Prostatic artery embolization, a new interventional radiology treatment, may bring hope to men with debilitating symptoms caused by an enlarged prostate, say the group of researchers who pioneered its use.
“Having an enlarged prostate is very common in many men over the age of 50, and these new findings provide hope for those who might not be candidates for transurethral resection of the prostate, or TURP–and may allow them to avoid serious complications that sometime result from surgery, such as impotence, retrograde ejaculation and urinary incontinence. This could mean that more men have a chance at getting their lives back,” said Francisco Cesar Carnevale, M.D. Ph.D., professor and chief of the interventional radiology section at the Hospital das Clinicas Hospital of the Faculty of Medicine at the University of Sao Paulo in Brazil.
With age, a man’s prostate can grow larger due to a noncancerous process called benign prostatic hyperplasia, or BPH. This enlargement can compress the urethra and cause urination and bladder problems. For these men, symptoms can cause a marked decrease in quality of life, said Carnevale.
According to Carnevale, “Interventional radiologists have always pioneered the use of minimally invasive treatments for many disease states. Interventional radiologists have used embolization, where a catheter is used to deliver tiny beads to block blood flow to a target area, for many years to treat uterine fibroids, on an outpatient basis, with very few complications. Applying this same principal to the prostate by embolizing or blocking the prostatic arteries, thereby reducing its size and releasing the pressure on the urethra so that a man is then able to void normally, seemed like a natural progression.”
“This study looked at results from men who suffered with acute urinary retention due to an enlarged prostate and who were treated,” noted Carnevale, who indicated that prior to embolization, all had medical treatment and urethral catheters and were waiting for surgery. “After the treatment, we assessed quality of life and evaluated how well the urinary system was working. Clinical success was seen in 91 percent of those treated and technical success was evident in 75 percent of those treated,” he added.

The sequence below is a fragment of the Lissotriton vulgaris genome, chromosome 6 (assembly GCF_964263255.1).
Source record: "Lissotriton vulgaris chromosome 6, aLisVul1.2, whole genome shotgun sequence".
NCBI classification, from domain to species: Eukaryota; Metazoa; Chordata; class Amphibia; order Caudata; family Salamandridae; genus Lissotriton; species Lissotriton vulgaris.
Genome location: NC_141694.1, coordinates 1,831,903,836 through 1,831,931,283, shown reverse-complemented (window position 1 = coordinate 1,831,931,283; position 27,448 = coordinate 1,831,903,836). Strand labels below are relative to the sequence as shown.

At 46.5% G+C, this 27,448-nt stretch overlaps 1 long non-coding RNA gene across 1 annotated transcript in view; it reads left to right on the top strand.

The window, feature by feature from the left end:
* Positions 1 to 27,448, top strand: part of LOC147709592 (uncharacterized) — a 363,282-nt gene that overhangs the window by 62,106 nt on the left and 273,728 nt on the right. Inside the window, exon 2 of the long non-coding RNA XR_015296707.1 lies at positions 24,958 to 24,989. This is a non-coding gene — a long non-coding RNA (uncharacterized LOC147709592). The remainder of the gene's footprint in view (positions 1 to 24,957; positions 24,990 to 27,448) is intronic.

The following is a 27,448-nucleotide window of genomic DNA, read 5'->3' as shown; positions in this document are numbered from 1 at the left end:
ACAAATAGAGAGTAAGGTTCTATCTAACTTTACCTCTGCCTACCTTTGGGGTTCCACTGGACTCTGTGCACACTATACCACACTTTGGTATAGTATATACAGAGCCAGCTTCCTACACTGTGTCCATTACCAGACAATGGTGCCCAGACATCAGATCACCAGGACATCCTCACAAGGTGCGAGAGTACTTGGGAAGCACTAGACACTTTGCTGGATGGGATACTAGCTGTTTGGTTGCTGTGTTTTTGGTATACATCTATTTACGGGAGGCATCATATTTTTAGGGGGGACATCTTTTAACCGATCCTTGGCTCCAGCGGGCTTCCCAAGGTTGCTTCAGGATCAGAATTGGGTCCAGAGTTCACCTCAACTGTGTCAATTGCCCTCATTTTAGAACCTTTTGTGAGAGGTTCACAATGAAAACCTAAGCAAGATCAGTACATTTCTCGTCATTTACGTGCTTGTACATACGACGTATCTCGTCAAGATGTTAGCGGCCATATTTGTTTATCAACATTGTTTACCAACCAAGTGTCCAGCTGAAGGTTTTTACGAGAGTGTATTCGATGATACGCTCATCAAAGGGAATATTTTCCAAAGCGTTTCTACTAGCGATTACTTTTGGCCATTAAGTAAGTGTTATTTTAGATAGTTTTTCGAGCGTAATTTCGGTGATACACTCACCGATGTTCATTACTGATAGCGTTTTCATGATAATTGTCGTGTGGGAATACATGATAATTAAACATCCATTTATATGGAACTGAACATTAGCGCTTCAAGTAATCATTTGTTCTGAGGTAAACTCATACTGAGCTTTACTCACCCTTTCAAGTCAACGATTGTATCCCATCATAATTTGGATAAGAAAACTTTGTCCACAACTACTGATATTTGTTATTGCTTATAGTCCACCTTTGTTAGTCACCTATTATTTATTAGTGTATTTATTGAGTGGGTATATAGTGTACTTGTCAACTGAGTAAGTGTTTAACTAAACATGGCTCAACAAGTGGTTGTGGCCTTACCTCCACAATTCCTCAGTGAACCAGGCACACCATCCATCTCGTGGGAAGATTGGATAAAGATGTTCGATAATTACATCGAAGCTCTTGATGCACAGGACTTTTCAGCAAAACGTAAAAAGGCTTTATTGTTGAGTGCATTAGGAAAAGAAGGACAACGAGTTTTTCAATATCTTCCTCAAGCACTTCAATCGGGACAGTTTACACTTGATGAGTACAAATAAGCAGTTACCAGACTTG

Using a tiny one-millimeter diameter microcatheter threaded into the prostate arteries, 12 prostatic artery embolization procedures using resin microspheres as embolizing agents were performed on 11 individuals (ages 59-78 years; average age, 68.5 years) under local anesthesia. Magnetic resonance imaging and ultrasound were also used to study the exact anatomy of the prostate.
“Although these preliminary results are very promising for American men, it must be noted that prostate artery embolization is an extremely advanced embolization procedure requiring rigorous training and a detailed knowledge of the prostate anatomy and surrounding vessels,” said James B. Spies, M.D., MPH, FSIR, professor and chair of the radiology department at Georgetown University Medical Center in Washington, D.C. “Because interventional radiologists are the leaders in bringing forth new treatments responsibly, I expect there will be considerable additional study, including multicenter clinical trials, that explore the safety, efficacy and durability of this procedure before it will become broadly available in clinical practice. At that stage, the specialty will take the lead on ensuring that practice guidelines are established to ensure appropriate patient care,” he added.